Chinese local governments' reliance on land revenue drops as the property downturn drags on

Chinese local governments' reliance on land revenue drops as the property downturn drags on


China’s boom-and-bust housing market is partly driven by local governments’ heavy reliance on expanding the real estate market to provide a major source of income. Since 2022, the downturn in the housing market has hurt local government finances and exposed a vulnerable system in need of reform.

Chinese local governments create revenue from land through two channels: selling land usage rights and collecting land and property-related taxes. The first channel allows local governments to “rent” out land to buyers who have the right to use and benefit from it while the government still retains ownership. Skyrocketing land prices over the last two decades led to a ballooning property sector, helping local governments sustain their public spending. The share of land sale revenue in total local government revenue increased from almost 20 percent in 2012 (2.7 trillion yuan) to 30 percent in 2021 (8.7 trillion yuan).

Revenue from property-related taxes generated about 19 percent of total local government General Public Budget revenue in 2021, which pays for social programs. Combined, revenue from selling land use rights and collecting land-related taxes accounted for 38 percent of total fiscal revenue for all local governments in China in 2021.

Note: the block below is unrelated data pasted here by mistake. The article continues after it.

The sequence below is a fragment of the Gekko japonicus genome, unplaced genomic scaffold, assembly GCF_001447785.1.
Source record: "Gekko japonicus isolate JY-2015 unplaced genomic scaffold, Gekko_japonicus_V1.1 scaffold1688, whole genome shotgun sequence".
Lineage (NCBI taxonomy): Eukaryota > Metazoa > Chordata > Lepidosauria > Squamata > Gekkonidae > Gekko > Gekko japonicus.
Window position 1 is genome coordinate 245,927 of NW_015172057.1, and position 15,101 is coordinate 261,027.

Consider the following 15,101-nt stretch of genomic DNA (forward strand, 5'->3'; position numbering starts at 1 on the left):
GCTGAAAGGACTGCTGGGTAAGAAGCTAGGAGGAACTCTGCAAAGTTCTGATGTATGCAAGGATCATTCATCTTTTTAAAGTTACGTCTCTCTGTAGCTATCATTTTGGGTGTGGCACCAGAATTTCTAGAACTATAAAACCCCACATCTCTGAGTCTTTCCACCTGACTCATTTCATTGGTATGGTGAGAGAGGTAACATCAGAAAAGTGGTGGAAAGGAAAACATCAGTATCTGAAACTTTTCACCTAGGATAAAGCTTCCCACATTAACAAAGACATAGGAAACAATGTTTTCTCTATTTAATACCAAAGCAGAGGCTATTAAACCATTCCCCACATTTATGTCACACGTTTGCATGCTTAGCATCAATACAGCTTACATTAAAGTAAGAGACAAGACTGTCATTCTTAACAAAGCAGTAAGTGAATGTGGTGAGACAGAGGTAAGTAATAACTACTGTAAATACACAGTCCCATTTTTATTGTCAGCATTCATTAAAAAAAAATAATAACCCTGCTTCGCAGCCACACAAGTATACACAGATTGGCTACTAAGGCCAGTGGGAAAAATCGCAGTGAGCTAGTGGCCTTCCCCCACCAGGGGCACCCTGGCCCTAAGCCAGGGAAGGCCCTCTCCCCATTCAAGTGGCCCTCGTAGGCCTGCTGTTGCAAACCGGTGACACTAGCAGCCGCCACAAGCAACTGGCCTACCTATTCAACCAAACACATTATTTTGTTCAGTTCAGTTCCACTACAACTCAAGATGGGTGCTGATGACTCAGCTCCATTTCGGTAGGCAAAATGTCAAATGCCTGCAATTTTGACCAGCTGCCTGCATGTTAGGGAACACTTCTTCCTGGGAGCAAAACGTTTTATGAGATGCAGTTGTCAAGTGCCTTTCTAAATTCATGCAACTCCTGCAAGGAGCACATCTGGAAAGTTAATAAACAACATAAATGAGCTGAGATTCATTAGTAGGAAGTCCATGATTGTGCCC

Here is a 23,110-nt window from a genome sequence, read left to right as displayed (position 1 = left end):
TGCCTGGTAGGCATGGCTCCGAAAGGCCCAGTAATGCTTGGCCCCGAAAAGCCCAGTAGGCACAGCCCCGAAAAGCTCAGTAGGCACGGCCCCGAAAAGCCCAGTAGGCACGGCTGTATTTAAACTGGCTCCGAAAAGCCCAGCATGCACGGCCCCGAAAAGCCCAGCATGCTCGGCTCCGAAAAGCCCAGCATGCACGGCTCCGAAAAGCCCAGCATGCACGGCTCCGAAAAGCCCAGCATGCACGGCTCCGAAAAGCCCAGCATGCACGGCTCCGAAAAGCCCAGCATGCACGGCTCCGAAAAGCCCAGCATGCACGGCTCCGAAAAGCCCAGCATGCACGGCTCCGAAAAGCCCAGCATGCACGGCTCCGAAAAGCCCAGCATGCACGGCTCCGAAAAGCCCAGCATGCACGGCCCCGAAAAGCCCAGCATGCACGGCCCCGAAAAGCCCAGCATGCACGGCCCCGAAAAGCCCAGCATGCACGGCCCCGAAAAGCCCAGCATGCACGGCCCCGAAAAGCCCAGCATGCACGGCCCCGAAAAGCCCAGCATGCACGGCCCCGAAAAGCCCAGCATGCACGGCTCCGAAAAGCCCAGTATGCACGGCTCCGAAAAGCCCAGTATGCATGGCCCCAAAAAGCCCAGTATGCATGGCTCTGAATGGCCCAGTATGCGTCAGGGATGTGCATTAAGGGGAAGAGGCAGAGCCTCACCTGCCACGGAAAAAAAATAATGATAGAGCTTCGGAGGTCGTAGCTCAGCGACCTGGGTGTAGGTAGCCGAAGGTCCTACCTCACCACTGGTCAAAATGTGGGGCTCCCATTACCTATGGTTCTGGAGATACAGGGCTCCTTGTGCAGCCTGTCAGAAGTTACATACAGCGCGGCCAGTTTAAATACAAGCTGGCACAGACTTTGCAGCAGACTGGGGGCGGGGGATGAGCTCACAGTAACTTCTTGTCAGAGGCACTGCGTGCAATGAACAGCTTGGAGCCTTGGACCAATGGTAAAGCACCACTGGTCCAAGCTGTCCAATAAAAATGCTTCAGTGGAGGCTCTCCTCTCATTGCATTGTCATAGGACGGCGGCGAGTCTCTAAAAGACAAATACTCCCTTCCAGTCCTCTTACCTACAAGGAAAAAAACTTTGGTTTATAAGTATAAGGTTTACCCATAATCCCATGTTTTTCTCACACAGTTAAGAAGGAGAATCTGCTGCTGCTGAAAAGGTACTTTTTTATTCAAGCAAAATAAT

Since 2022, tightening financing restrictions on developers has triggered the most serious housing slump in China since 1998. Local governments have faced difficulty selling land; the total land sale revenue dropped to 6.7 trillion yuan in 2022 and further down to 5.8 trillion yuan in 2023, a third lower than the peak in 2021. Overall government land-related income decreased from 38 percent of total local government revenue in 2021 to 27 percent in 2023.

Beijing responded by launching several rounds of stimulus measures but has so far failed to arrest the declines in land sales. Serious reforms are needed to address local governments' deep reliance on real estate. Local governments need more stable sources of income than land revenue to sustain their spending in the long term.

This PIIE Chart is adapted from Tianlei Huang’s Working Paper, Why China’s Housing Policies Have Failed. Produced and designed by Nia Kitchin.

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